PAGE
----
Sands fights bar-gambling bill

Las Vegas Sands is launching a million-dollar campaing against the Pennsylvania bill that may allow casino gambling in bars.

US.- The US$1.3 billion sale of Sands Casino Resort Bethlehem was almost a reality when a potential law, that would allow bars to host casino gambling, caused the deal to fail. Now, the casino corporation has decided to embark on a crusade against said legislation with a million-dollar campaign to stop it.

According to Sheldon Adelson’s company, installing video gaming terminals (VGTs) in bars and truck stops would hurt a casino model that produces yearly US$1.4 billion in tax money for the state. Therefore, they’re leading a campaign to keep their slot machine monopoly from the Pennsylvania Tavern Association and, even though officials expect other casino company’s to join, none has until today.

The campaign is being funded with over US$1 million that are being channeled through the recently created lobbying organisation, Pennsylvanians For Responsible Government. It includes radio ads, a website and a 30-secont TV spot.

As quoted by The Morning Call, Michael Barley, spokesman for the lobbying group said: “This proposal would destroy the brick-and-mortar casino industry and risk the nearly $1.4 billion in tax revenues that these establishments generate annually.Worse yet, because VGTs are designed to operate without employees, the 18,000 people casinos collectively employ in Pennsylvania will be put in serious jeopardy.”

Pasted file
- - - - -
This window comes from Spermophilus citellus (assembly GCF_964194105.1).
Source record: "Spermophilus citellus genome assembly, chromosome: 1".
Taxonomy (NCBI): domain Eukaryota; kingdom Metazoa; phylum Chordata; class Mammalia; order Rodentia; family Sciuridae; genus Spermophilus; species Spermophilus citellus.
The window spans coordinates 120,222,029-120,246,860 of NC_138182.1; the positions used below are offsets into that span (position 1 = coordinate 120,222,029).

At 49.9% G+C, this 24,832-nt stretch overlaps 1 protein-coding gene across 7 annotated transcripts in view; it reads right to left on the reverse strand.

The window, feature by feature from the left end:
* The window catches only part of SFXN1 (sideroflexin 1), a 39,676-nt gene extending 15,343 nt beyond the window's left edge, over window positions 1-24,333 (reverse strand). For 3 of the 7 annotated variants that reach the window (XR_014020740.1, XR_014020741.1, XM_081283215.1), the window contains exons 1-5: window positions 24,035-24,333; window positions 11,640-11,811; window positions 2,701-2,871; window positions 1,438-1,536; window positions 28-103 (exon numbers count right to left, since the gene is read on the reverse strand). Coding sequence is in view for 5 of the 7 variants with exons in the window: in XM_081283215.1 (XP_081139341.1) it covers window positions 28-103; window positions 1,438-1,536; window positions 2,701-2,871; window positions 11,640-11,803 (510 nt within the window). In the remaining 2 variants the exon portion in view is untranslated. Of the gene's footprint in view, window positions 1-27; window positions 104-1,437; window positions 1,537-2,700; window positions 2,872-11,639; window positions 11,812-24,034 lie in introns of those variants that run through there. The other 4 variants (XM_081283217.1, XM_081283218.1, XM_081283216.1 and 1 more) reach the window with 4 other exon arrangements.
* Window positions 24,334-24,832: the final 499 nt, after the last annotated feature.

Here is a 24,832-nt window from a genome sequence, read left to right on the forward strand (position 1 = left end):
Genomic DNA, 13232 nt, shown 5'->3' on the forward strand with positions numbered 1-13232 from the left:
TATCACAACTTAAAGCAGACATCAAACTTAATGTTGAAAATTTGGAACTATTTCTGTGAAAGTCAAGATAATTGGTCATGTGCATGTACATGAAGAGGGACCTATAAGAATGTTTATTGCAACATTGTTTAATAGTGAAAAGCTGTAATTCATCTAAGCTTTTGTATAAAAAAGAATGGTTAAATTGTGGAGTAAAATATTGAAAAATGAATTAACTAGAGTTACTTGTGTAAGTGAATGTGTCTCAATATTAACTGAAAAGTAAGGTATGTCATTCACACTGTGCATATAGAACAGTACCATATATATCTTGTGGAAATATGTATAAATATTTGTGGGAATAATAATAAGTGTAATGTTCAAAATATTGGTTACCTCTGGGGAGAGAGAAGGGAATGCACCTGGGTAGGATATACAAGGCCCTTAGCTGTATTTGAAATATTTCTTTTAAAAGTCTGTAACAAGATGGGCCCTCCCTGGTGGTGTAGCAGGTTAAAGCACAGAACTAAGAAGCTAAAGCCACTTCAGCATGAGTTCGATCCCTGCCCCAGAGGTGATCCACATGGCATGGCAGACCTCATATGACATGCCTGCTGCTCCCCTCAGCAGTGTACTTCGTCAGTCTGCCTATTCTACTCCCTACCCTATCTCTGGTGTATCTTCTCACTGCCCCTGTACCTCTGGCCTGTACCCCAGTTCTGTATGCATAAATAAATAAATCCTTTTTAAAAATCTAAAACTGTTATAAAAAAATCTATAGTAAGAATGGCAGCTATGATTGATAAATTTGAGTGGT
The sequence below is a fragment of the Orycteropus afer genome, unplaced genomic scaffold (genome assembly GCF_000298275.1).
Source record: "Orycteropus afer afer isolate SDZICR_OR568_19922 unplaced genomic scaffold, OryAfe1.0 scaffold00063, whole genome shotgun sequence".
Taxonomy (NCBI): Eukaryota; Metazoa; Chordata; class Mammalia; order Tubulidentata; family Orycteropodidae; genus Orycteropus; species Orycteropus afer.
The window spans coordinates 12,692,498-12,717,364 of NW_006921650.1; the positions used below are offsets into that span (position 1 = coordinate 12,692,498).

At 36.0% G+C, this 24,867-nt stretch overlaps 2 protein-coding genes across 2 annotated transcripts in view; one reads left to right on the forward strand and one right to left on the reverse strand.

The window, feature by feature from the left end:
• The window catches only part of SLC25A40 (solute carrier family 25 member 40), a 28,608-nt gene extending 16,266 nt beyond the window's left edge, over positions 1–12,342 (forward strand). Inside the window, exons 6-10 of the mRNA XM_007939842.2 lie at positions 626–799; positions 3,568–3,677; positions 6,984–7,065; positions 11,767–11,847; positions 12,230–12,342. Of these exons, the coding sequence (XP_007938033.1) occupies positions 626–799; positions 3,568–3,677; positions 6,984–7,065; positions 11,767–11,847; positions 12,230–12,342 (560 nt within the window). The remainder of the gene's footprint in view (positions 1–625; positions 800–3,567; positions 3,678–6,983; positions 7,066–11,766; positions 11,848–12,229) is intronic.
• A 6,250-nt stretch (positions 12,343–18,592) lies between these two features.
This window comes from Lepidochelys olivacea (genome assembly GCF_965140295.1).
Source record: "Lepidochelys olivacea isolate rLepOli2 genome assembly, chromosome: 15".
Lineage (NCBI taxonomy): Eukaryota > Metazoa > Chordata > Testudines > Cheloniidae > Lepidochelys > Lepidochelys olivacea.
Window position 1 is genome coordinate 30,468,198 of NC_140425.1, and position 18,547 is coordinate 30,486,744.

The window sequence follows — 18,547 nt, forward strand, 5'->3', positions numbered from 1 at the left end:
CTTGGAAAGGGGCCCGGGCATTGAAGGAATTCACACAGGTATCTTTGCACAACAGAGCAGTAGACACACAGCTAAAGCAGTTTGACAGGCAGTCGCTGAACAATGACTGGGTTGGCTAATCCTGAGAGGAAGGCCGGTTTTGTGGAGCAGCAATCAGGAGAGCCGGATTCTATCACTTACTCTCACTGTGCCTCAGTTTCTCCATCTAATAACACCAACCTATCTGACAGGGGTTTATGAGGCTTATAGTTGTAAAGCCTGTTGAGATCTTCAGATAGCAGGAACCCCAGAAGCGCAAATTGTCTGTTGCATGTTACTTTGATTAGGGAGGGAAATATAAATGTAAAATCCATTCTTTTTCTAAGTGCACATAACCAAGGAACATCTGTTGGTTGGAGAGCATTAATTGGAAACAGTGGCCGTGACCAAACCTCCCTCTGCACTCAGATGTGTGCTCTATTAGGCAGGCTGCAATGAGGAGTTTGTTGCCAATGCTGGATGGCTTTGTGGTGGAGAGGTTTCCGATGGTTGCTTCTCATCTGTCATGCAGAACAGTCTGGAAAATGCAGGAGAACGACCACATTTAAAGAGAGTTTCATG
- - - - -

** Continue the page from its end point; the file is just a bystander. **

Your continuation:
However, the bill’s pushers assure that it will prop up mom-and-pop taverns, while pumping hundreds of millions of tax dollars into the state budget.

Representative Mark Mustio is the bill’s main sponsor and questioned Sands’ campaign, labeling it as “misleading”. “They are trying to create a boogieman and I’m not interested in playing that game. If they can spend US$1 million for an ad campaign, maybe we should raise their taxes,” he said.

According to Mustio, the bill’s purpose is to legalise and tax illegal terminals operating in social halls and taverns across the state. He also clarified that the bill can be ammended to exclude nursing homes and delis, one of the main points of criticism in the Sands campaign.

The casino corporation is worried about VGTs and, according to John Cunnane, a Wall Street gaming and leisure analyst for Stifel Investment Services, they should be. The Morning Call quotes Cunnane saying that the bill would give 16,000 establishment with liquor licenses to operate slot machines. Bars, clubs and restaurants would be able to have up to five terminals each, while off-track betting facilities and truck terminales could have up to ten. This would add an estimate 35-40 thousand machines statewide, analysts project.

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